Wednesday, December 28, 2022

595. Ricketts and Shannon Playing

It may seem at times that Ricketts and Shannon did nothing but work seriously and hard in their studio, or build exhibitions, participate in art committees and devote themselves to art matters in general. But there was relaxation too: Ricketts loved concerts, Shannon who was not musically inclined preferred to stick to bike rides. Sometimes we catch glimpses of Ricketts and Shannon playing and only rarely of a joint game.

But around 1900 - we read in the diaries of Michael Field [Katharine Bradley and Edith Cooper] - they were playing dominoes. The first time, the game takes place in one of the rooms in the Fields' house, as Bradley records:

And after tea in the grot, we fall cosily to dominoes, with white port to console the losers. Shannon is looking exquisite. His lids have the swell of full-orbed buds that must let loose their flowers next day. His gay, resolute face shines clear. His fellow is of a white flecked with wind & agitated. I watch & enjoy through the excitement of the game. I am wearing a little rose-chintz blouse. I am warm as its tints with pleasure. 

[Michael Field journal 1900, BL Add MS 46789, 177r, 22 December 1900.]

Group of 21 dominoes made of wood, with painted spots, from Burma [now Myanmar] (19th-20th C.)
© The Trustees of the British Museum [British Library, London]
Creative Commons Attribution-NonCommercial-ShareAlike 4.0 International (CC BY-NC-SA 4.0) license

The second game takes place at Ricketts and Shannon's house, when the Fields (and Chow, their dog) seek safe shelter there because of a fire on their street. Edith Cooper wrote the report:

Michael fronts the Painter at the Door. “We are come for shelter – there is a gt. fire in our road; we have come away from it & ask you to let us stay by your fire & to guard our most precious possessions.” Most cordially, we are taken in to the drawing-room. Two chairs & a little table covered with the design of a finished game of dominos stand in the hearth. Above upon the mantel-shelf two oranges each absorbing a lump of sugar are ready – On a satinwood Table-top a little sugar-basin between the players gives the only note of luxury. The fire is bright; & we have come upon the artists like thieves in the night from our own game at cards to find them as simply occupied & putting our daintiness to shame.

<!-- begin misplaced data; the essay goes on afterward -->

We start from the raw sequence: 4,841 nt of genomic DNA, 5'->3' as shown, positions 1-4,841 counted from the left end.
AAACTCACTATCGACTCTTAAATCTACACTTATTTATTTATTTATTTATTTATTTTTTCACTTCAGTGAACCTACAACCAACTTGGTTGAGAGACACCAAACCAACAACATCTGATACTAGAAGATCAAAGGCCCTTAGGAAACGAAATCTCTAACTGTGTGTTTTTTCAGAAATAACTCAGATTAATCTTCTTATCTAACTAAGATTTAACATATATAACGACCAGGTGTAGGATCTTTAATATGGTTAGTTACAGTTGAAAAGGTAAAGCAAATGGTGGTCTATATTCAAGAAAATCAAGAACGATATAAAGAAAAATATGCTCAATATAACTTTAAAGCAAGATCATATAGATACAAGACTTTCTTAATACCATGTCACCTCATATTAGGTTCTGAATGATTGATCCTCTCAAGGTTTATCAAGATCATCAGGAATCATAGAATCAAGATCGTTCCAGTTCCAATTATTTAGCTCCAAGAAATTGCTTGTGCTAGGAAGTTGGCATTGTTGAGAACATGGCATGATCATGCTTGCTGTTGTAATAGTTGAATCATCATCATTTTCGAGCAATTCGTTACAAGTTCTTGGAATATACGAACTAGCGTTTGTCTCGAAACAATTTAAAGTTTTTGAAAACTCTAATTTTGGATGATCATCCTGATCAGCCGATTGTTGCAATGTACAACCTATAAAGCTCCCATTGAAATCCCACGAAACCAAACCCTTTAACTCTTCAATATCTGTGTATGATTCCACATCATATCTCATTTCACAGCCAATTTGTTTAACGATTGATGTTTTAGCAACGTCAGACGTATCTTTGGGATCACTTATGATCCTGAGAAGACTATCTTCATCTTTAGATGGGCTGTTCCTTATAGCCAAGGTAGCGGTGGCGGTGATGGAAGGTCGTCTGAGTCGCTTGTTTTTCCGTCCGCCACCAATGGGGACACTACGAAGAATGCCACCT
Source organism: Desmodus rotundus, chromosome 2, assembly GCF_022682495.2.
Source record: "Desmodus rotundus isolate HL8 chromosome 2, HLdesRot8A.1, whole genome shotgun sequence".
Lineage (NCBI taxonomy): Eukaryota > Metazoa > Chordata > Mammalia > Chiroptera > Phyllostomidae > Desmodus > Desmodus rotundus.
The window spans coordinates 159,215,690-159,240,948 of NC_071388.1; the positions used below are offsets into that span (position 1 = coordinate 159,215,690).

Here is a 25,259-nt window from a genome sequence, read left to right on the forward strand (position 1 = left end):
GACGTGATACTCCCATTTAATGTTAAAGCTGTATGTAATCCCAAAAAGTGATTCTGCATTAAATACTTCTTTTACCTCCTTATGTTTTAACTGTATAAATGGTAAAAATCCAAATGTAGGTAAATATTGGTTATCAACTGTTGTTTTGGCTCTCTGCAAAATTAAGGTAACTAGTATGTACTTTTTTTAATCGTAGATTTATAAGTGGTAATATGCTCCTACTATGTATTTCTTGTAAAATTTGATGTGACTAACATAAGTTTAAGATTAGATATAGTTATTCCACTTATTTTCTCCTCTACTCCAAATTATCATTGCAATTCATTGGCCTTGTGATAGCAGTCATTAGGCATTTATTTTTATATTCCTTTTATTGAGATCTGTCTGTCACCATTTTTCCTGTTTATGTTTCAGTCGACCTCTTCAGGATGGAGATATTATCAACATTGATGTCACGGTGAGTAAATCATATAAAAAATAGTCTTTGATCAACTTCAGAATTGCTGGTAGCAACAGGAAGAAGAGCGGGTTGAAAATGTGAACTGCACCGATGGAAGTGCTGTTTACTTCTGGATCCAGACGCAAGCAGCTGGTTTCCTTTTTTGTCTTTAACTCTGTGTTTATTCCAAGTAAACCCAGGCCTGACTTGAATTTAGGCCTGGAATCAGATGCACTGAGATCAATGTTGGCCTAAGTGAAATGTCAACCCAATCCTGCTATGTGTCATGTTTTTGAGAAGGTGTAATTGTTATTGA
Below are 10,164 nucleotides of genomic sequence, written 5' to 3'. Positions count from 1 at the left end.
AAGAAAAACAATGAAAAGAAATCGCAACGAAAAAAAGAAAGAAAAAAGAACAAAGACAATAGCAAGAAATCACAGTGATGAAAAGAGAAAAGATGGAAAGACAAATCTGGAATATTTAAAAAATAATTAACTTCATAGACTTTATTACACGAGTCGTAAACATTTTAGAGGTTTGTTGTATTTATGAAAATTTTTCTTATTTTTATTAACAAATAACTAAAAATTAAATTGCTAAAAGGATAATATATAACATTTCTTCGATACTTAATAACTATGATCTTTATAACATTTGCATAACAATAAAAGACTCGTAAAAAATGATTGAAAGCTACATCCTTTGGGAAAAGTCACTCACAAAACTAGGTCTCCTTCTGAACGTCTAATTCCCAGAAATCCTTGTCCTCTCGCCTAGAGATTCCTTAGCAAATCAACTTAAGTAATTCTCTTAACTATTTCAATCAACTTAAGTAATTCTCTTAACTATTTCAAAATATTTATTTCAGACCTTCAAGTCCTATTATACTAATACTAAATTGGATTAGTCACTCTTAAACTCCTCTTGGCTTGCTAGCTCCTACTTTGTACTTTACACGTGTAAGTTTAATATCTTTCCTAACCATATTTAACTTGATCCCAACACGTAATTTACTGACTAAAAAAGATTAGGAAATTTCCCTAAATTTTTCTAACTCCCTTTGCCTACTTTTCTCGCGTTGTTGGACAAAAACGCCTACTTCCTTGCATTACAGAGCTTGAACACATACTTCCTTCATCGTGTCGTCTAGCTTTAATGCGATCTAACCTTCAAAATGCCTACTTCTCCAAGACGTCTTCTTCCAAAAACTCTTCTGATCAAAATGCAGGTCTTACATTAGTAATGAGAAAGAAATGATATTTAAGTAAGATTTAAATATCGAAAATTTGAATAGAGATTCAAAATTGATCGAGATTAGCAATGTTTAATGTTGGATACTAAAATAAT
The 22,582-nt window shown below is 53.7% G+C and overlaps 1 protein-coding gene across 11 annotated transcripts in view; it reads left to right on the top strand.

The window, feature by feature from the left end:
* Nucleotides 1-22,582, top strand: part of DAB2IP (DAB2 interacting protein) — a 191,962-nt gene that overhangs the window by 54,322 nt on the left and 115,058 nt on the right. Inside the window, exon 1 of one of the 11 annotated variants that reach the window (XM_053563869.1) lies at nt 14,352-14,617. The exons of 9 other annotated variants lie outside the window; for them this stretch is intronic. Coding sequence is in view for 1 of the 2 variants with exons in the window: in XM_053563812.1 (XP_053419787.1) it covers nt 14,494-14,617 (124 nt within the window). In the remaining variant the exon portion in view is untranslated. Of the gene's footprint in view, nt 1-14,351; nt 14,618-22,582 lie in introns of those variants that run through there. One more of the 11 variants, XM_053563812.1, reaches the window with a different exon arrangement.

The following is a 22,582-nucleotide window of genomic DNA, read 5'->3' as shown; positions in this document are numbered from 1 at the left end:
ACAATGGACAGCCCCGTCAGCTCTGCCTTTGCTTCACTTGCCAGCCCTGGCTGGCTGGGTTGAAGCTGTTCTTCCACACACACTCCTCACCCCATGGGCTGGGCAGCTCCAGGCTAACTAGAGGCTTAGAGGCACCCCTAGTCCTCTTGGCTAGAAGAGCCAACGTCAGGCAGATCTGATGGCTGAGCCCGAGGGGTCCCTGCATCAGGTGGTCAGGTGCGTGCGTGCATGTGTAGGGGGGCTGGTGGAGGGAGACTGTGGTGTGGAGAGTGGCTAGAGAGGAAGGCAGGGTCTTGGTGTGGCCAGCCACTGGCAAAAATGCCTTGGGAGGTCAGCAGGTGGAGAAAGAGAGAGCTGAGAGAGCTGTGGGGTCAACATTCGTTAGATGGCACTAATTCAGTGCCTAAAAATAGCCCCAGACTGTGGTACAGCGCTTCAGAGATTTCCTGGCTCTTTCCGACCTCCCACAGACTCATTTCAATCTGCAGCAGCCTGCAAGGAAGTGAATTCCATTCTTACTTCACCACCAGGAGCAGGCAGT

With fear of their bulk we drop our wraps. At once sloe-gin & hot cognac are offered, the boxes & books placed in safety, the Chow regaled with all the milk that can be spared from the cats’ breakfast. Seriously, allayingly, they listen – Shannon suddenly composed, Ricketts a little anxious, Martha-like at moments, but unfailingly perfect in his care & entertainment. [….] Shannon goes back with Michael – I am left, still in the midst of furs, with Ricketts, who is specially delighted to see us, like Sarah Bernhardt, covered with rings. “And the Pendant?” he questioned Michael before she left. She gave ocular proof of its preciousness by taking it off & leaving it in a safe drawer.

[Michael Field journal 1901, BL Add MS 46790, 9v-10v: 7 January 1901.]